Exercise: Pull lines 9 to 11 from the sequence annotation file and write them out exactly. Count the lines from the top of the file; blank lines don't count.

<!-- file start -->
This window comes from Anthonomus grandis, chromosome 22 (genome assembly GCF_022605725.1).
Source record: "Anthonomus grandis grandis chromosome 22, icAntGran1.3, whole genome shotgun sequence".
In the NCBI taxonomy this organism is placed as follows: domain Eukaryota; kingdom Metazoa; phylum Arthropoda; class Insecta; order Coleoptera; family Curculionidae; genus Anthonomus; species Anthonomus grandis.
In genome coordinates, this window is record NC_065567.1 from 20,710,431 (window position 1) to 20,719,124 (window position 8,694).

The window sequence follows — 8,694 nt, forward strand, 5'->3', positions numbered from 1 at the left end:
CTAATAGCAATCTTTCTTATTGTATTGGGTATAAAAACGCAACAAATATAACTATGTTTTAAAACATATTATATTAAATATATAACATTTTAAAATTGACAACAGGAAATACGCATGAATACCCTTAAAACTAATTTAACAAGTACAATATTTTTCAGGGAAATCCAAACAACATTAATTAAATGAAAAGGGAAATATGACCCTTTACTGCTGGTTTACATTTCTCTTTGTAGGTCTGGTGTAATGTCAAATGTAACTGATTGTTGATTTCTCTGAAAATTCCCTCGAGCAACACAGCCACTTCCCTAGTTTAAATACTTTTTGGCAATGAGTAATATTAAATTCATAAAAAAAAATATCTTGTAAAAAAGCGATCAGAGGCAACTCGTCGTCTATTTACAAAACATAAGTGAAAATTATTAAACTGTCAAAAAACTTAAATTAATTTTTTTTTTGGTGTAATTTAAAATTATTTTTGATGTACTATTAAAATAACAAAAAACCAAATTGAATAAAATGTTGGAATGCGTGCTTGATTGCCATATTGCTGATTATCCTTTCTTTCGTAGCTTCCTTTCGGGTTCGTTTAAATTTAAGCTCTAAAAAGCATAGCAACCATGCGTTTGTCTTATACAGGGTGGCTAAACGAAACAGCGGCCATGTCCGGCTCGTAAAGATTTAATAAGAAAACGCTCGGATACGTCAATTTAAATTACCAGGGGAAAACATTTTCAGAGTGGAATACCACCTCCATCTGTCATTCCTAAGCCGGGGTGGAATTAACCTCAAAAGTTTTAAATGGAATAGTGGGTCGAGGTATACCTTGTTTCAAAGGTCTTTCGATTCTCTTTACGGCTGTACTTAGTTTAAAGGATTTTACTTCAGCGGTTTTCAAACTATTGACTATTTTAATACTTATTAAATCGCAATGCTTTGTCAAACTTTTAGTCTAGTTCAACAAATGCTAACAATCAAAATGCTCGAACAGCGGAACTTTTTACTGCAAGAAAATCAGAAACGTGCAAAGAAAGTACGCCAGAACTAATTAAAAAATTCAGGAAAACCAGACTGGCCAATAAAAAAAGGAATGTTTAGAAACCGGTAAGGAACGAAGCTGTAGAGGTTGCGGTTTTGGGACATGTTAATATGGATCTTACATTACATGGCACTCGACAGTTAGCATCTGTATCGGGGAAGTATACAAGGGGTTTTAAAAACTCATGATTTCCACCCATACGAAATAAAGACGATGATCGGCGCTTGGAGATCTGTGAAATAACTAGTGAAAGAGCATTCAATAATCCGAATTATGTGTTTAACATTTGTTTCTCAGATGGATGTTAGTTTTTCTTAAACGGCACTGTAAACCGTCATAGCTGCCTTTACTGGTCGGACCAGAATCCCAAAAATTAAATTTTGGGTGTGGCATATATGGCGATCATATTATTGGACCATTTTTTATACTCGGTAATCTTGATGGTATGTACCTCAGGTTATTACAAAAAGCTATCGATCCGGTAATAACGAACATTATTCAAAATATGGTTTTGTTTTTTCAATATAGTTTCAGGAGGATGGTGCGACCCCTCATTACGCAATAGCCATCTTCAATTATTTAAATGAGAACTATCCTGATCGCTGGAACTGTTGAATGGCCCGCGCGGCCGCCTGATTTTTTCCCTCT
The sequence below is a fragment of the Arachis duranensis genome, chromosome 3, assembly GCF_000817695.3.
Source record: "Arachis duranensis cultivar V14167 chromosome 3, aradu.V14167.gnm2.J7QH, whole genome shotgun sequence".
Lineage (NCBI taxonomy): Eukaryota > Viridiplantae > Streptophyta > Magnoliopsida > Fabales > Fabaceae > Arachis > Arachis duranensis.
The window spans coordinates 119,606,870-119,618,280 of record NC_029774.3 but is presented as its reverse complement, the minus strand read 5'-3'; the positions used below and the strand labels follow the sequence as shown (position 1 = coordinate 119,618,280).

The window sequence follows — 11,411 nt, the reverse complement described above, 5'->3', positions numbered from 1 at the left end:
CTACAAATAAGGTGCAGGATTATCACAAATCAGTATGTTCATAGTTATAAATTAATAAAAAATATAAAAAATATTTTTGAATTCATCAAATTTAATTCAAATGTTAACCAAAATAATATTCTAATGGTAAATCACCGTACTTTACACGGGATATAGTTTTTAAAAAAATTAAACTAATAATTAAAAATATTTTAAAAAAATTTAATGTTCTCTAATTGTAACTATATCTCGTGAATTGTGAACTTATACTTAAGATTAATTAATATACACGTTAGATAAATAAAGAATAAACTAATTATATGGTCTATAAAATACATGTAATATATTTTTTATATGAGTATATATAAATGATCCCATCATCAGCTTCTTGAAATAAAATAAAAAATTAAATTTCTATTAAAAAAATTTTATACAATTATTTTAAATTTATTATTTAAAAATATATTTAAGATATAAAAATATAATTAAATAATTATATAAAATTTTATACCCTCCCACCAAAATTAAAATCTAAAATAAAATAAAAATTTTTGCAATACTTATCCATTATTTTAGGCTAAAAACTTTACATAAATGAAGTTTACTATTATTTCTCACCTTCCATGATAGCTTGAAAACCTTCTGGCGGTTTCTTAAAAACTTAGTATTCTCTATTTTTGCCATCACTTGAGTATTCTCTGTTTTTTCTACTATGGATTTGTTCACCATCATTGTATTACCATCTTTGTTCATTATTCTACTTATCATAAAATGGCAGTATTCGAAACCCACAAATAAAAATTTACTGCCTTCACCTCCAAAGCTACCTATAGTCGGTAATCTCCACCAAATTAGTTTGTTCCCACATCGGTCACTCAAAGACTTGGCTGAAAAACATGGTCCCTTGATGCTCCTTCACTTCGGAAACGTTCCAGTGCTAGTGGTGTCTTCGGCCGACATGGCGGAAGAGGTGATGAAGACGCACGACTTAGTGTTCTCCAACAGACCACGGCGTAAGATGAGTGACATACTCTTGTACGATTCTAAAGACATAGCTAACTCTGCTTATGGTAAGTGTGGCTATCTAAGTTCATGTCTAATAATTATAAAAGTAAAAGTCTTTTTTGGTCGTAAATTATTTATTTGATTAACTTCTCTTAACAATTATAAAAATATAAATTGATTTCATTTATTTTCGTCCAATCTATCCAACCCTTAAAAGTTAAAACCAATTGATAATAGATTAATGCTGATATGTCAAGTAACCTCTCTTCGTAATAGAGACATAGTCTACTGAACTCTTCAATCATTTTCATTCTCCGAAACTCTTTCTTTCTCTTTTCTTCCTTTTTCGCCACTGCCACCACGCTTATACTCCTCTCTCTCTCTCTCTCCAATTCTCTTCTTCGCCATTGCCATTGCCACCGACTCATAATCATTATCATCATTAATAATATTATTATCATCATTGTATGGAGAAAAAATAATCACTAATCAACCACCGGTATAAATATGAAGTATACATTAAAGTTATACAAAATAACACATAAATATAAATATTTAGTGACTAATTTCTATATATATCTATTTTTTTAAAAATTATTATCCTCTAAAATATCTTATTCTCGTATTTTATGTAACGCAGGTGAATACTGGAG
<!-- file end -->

Lineage (NCBI taxonomy): Eukaryota > Viridiplantae > Streptophyta > Magnoliopsida > Fabales > Fabaceae > Arachis > Arachis duranensis.
The window spans coordinates 119,606,870-119,618,280 of record NC_029774.3 but is presented as its reverse complement, the minus strand read 5'-3'; the positions used below and the strand labels follow the sequence as shown (position 1 = coordinate 119,618,280).

The window sequence follows — 11,411 nt, the reverse complement described above, 5'->3', positions numbered from 1 at the left end: